The show begins with Speak Percussion Director Eugene Ughetti, along with his fellow performers Matthias Schack-Arnott and Kaylie Melville kneeling motionless behind the front of three rows of three tables. Like an industrial assembly-line (hence the title of the show), they commence sliding paper rolled around each of their tables like a belt driven system in synchronised mechanical movements. The sound of these movements evokes running water or rustling and as they vary their movements and include other paper props into the hypnotic changing performance other descriptive adjectives come to mind (bubbling, crackling, popping, clicking) and they are produce sounds representative of the elements earth, air, fire and water. Although these sound are welcome they are the types of sounds that under other, ordinary situations could be distracting or annoying.
At the conclusion of the first section, the performers move to the second row of tables to commence working with bows, wooden boxes and adhesive tape. During this portion of the show there is a back projection triptych of an underwater structure of indeterminable size crumbling like an effervescing tablet while the sounds heard range from those of crunching and twisting to sliding and suction. They appear to be working at a craft table with every movement mic’d up and amplified.
The back projection becomes a single image of oil swirling on the surface of liquid and the performance takes on a sinister form with knitting needles scratching across porcelain transforming to produce a harsh, spine tingling sound equivalent to nails on a chalkboard. Scrubbing brushes are used to build to a maelstrom-like sound before quickly withdrawing into a crackling by employing the edge of the brushes on porcelain. There is polystyrene percussion on bowls sounding like clock chimes and rattling chains are utilised altering the sound into that of the roar of airplanes taking off, a fluctuating, calculated cacophony. By this time the back projection is noted to be an image in flux evoking an island, Arabic lettering and some kind of animalistic form all at once. To bring this middle section to a close, the performers ritually stack some of their “found” instruments into stylised replica pagodas which they then “play” with bows, producing a machine-like repetitive droning.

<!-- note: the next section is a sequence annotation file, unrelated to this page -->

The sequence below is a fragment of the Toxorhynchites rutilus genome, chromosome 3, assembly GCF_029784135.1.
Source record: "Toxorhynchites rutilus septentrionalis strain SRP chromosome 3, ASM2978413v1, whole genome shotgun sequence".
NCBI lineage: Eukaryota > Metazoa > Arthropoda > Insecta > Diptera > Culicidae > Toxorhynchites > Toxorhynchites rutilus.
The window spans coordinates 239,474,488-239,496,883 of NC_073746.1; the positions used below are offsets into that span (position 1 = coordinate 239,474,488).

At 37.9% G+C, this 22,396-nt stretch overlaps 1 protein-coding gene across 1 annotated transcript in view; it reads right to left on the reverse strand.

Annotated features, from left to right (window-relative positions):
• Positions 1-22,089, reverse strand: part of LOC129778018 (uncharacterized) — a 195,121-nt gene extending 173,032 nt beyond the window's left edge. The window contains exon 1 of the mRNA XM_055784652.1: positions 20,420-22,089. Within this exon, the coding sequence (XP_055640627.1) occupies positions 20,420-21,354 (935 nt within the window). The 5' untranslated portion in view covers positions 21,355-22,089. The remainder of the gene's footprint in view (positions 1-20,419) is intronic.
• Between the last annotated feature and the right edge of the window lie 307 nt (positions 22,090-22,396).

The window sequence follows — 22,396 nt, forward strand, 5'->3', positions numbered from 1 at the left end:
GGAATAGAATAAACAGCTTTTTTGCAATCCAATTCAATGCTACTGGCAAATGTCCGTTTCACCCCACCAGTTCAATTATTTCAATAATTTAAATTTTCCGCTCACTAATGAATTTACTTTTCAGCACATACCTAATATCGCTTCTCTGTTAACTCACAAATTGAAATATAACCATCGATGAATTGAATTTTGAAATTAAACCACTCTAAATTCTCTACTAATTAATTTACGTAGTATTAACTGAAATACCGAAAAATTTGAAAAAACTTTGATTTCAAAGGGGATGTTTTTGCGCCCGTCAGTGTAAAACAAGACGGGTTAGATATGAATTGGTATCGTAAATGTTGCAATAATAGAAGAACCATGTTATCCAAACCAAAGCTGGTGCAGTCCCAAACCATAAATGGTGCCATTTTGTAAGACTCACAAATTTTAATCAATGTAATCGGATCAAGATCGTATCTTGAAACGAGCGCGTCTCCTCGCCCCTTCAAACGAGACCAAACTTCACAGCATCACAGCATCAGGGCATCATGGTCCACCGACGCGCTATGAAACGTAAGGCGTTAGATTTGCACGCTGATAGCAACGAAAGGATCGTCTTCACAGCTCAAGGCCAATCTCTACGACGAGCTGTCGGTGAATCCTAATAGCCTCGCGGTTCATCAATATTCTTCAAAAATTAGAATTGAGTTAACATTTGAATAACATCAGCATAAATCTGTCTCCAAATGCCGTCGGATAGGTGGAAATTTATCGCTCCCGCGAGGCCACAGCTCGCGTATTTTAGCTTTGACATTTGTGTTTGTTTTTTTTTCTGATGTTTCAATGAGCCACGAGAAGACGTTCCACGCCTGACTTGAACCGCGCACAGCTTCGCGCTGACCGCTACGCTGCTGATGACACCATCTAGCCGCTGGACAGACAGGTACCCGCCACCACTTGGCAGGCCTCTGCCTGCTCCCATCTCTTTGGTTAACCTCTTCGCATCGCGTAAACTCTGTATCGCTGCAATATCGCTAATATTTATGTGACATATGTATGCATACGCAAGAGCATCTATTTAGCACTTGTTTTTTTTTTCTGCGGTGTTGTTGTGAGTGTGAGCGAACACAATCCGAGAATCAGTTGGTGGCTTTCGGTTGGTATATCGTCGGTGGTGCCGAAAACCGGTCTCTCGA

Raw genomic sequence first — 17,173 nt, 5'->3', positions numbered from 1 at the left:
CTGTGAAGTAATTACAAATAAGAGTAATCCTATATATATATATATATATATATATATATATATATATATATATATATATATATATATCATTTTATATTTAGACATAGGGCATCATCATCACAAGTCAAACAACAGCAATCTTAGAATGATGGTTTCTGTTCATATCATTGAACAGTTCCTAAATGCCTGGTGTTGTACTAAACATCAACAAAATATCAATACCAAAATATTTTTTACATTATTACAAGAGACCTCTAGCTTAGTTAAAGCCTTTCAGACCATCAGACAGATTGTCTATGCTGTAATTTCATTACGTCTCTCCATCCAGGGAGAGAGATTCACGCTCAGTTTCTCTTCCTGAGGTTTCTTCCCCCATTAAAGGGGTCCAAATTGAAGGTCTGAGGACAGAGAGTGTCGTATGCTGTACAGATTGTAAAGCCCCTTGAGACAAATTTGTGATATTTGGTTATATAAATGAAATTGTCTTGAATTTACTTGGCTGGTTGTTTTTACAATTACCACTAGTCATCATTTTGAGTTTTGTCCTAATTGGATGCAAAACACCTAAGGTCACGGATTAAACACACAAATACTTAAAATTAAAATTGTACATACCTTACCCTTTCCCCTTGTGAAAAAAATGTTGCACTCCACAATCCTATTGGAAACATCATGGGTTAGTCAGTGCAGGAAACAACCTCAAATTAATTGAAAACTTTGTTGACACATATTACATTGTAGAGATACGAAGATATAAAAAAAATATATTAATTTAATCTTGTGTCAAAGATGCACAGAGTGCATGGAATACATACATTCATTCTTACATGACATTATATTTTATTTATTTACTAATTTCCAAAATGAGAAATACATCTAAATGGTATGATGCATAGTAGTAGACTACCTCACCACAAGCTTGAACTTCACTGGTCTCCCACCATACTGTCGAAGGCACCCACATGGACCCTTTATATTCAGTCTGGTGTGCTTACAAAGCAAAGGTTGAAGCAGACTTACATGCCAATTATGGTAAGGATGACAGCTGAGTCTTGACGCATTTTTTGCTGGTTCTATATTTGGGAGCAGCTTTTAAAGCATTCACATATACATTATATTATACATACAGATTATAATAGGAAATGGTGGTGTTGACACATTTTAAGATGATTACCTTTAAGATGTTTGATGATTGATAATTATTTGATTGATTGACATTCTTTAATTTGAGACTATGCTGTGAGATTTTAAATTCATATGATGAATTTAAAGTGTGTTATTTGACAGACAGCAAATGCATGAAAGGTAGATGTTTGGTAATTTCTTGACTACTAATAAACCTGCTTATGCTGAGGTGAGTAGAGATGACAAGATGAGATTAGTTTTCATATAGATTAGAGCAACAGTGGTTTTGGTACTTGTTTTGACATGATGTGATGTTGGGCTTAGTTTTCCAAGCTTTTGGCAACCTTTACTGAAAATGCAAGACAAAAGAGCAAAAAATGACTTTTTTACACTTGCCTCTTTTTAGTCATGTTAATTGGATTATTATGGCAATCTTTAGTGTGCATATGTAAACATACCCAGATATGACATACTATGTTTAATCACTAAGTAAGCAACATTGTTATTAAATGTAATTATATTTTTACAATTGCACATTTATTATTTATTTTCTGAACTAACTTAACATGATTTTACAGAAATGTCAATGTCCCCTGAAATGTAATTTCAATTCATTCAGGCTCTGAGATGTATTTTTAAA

The last row of tables that the performers move to are the barest, only containing small keyboard instruments via which they produce something akin to 80’s computer game sound effects as they simultaneous seemingly play a game while performing the soundtrack to that game. The back projection is rows of magnified LEDs, the colours changing interdependently. What is played is an almost familiar nursery rhyme theme with Eugene Ughetti at the middle table sometimes conducting. If only “traditional” lap top gigs could be this entertaining. A little girl in the front row is now dancing in her seat whereas earlier she had been visibly frightened during the middle section and was then holding onto her parents terrified at the sounds produced. The element of kitsch that began this final section of the show is contrasted by the music gradually moving into a sinister A Clockwork Orange theme-like soundtrack before becoming booming and space-like before the lights dim and the bass drone fades to silence.
The three performers walk to the front centre stage to bow to an audience that has been given a voyeuristic audio visual experience of sound, light and darkness, peering into a surreal rhythmic, repetitious factory-like world during which there has been an evolution of sound in three distinct stages within the previous hour. Eugene Ughetti, Matthias Schack-Arnott, and Kaylie Melville with the other background contributors to Assembly Operation have crafted an impressive, beautiful work of three interlinking percussive pieces that encompasses a progression of sound unexpected by the completion of the show.
OzAsia Live Review by Jason Leigh